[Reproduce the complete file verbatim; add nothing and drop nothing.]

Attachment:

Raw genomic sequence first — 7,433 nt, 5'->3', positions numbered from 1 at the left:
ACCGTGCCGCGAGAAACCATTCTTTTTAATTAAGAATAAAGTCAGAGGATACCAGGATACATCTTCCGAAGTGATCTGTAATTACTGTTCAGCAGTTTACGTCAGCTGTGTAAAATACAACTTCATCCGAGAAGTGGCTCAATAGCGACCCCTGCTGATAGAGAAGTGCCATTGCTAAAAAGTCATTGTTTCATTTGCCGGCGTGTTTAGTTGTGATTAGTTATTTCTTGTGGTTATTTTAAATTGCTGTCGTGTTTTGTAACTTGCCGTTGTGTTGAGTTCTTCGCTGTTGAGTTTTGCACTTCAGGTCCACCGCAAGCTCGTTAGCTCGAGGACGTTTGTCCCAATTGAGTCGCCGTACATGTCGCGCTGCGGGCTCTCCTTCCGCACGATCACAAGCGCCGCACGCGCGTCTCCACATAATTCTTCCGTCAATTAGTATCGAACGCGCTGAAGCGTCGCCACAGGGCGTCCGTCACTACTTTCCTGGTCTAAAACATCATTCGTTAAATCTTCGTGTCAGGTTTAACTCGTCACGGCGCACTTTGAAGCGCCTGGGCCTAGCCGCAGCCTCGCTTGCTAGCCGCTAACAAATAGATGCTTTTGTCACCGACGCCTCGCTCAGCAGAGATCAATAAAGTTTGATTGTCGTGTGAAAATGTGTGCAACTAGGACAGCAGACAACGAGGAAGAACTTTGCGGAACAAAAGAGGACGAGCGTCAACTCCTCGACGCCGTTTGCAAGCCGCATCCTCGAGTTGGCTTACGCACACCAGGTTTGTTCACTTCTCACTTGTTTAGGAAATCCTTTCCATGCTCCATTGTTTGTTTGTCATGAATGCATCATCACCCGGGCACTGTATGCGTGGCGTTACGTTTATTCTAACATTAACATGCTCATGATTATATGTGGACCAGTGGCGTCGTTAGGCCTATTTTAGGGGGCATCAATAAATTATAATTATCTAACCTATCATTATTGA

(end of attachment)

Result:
Raw genomic sequence first — 7,433 nt, 5'->3', positions numbered from 1 at the left:
ACCGTGCCGCGAGAAACCATTCTTTTTAATTAAGAATAAAGTCAGAGGATACCAGGATACATCTTCCGAAGTGATCTGTAATTACTGTTCAGCAGTTTACGTCAGCTGTGTAAAATACAACTTCATCCGAGAAGTGGCTCAATAGCGACCCCTGCTGATAGAGAAGTGCCATTGCTAAAAAGTCATTGTTTCATTTGCCGGCGTGTTTAGTTGTGATTAGTTATTTCTTGTGGTTATTTTAAATTGCTGTCGTGTTTTGTAACTTGCCGTTGTGTTGAGTTCTTCGCTGTTGAGTTTTGCACTTCAGGTCCACCGCAAGCTCGTTAGCTCGAGGACGTTTGTCCCAATTGAGTCGCCGTACATGTCGCGCTGCGGGCTCTCCTTCCGCACGATCACAAGCGCCGCACGCGCGTCTCCACATAATTCTTCCGTCAATTAGTATCGAACGCGCTGAAGCGTCGCCACAGGGCGTCCGTCACTACTTTCCTGGTCTAAAACATCATTCGTTAAATCTTCGTGTCAGGTTTAACTCGTCACGGCGCACTTTGAAGCGCCTGGGCCTAGCCGCAGCCTCGCTTGCTAGCCGCTAACAAATAGATGCTTTTGTCACCGACGCCTCGCTCAGCAGAGATCAATAAAGTTTGATTGTCGTGTGAAAATGTGTGCAACTAGGACAGCAGACAACGAGGAAGAACTTTGCGGAACAAAAGAGGACGAGCGTCAACTCCTCGACGCCGTTTGCAAGCCGCATCCTCGAGTTGGCTTACGCACACCAGGTTTGTTCACTTCTCACTTGTTTAGGAAATCCTTTCCATGCTCCATTGTTTGTTTGTCATGAATGCATCATCACCCGGGCACTGTATGCGTGGCGTTACGTTTATTCTAACATTAACATGCTCATGATTATATGTGGACCAGTGGCGTCGTTAGGCCTATTTTAGGGGGCATCAATAAATTATAATTATCTAACCTATCATTATTGA